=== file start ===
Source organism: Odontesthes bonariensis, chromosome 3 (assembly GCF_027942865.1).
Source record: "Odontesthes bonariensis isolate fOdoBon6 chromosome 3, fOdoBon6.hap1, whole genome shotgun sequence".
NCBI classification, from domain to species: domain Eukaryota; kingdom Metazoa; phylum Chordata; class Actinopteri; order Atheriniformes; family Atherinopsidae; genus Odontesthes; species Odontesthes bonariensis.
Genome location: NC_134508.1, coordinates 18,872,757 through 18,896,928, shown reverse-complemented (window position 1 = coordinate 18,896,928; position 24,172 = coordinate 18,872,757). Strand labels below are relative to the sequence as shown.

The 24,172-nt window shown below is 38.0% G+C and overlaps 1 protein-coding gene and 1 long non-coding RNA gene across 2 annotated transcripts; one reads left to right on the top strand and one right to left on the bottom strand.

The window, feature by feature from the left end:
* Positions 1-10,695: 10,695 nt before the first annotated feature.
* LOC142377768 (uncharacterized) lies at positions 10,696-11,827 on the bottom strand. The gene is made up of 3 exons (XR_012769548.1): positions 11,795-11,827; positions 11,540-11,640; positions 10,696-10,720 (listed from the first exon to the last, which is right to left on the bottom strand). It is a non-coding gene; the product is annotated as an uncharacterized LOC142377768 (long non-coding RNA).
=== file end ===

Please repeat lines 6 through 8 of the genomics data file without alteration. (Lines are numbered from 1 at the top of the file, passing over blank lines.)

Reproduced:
The window, feature by feature from the left end:
* Positions 1-10,695: 10,695 nt before the first annotated feature.
* LOC142377768 (uncharacterized) lies at positions 10,696-11,827 on the bottom strand. The gene is made up of 3 exons (XR_012769548.1): positions 11,795-11,827; positions 11,540-11,640; positions 10,696-10,720 (listed from the first exon to the last, which is right to left on the bottom strand). It is a non-coding gene; the product is annotated as an uncharacterized LOC142377768 (long non-coding RNA).